Response: Encourage students to cite specific needs and encourage each of them to pray in faith for each other. This will put their need before others and inspire them to put faith into action by persevering in prayer.
- We have established that faith is a vital factor in receiving something from God. How can one’s faith be increased? See Romans 10:17.
Response: “Faith cometh by hearing, and hearing by the word of God.” Have the class mention some of the places or occasions when they have opportunities to hear the Word of God. They may include: church, Sunday school, personal devotions, Gospel literature, and fellowship with Christian friends. Ask them to give personal examples of faith-building experiences.
- Look up the following Scriptures, and next to each reference write what that Scripture says should be done to receive an answer.
1 John 1:9
1 John 3:20-24
Response: Allow students time to give their answers. They may include:
Matthew 6:6 — Make your petition or request privately before the Throne of Grace.
Matthew 21:21-22 — Have faith [believe], don’t doubt.
John 20:26-29 — Believe even though you can’t “see,” or understand.
1 John 1:9 — Confess your sins.
1 John 3:20-24 — Keep His commandments.
Through these Scriptures, help your students to become aware of certain steps or actions to be taken before the results of their prayers can be realized. Your students should come to the realization that to receive results, they must take action.
- How much faith does one need to get results from God? See Matthew 17:20.
Response: Conclude your study of faith by bringing out that a great measure of faith is not required. Do you want to “move a mountain”? Exercise a bit of faith no larger than a grain of mustard seed!
Ask for a volunteer. Blindfold the student and ask if he can trust you as you lead him around the room. This shows the class that they need to have faith in you as they would need to have faith in God who will lead them through life.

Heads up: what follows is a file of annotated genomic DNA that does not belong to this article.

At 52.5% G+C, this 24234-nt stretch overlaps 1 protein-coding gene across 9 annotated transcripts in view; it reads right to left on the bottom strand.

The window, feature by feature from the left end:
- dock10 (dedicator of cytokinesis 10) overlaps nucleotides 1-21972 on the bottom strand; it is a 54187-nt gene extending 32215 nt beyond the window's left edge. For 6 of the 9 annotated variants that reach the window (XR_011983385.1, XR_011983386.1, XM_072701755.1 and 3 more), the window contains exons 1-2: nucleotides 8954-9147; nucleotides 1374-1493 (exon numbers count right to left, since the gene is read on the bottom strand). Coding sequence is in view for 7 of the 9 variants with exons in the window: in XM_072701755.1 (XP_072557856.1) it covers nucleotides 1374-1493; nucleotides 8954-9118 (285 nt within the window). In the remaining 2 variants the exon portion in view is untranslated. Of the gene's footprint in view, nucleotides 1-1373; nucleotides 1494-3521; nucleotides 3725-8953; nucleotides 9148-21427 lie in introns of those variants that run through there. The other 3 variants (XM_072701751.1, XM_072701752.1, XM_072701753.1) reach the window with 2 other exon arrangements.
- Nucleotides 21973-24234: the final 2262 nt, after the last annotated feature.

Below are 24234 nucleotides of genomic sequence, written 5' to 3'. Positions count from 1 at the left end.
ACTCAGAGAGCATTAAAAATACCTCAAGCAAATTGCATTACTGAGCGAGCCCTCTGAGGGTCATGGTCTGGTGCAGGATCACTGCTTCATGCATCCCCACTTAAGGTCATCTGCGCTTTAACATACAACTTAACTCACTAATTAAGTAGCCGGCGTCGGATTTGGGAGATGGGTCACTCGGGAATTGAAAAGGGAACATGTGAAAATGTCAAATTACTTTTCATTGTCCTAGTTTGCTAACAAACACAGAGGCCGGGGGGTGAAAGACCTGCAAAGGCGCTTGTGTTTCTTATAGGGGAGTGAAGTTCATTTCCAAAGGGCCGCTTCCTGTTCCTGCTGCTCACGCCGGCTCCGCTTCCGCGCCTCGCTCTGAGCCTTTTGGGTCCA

Divide the class into two groups and have a contest to see who can name other characters in the Old or New Testament who had faith in God and had received gifts from Him. If necessary, have the students read the rest of the 11th chapter of Hebrews.
Bring a strongbox (or a cardboard box covered to look like a treasure box), a padlock with a key that is labeled FAITH, and some odd keys labeled DOUBT, DISTRUST, UNBELIEF, etc. Fill the box with little giftwrapped packages or prize ribbons labeled HEALING, FORGIVENESS, PEACE, STRENGTH, HEALTH, etc. Show that faith is the only key to these gifts from God.
Materials: Candle and Match Do you believe a match will ignite? You don’t see it burning, yet you believe. Compare this to faith. It could also be compared to turning on a faucet that works and knowing there will be water, or reaching for a flashlight and knowing a light will appear when turned on. Faith is believing in things you haven’t seen yet, but expect to see.
Explain to your class that you have a candy bar in your hand. Ask who believes you. Then give it to the one who comes after it. Faith is believing before you receive.
Material: Peanut in shell
Announce that you have something in your hand that no one has ever seen before. Break open the shell of the peanut and show the nut inside. Even though no one had ever seen this nut before, they probably believed it was there before they saw it. Faith is believing even what we haven’t seen.
Bring a coin to class (nickel, dime, etc.). Without showing the coin, tell your students, “The first person up here will get this coin.” Ask the first student there, “If you really believe I have a coin do you believe I will give it to you?” His answer will probably be “Yes.” If so, give him the coin. This illustrates faith, and faith works the same way with Jesus.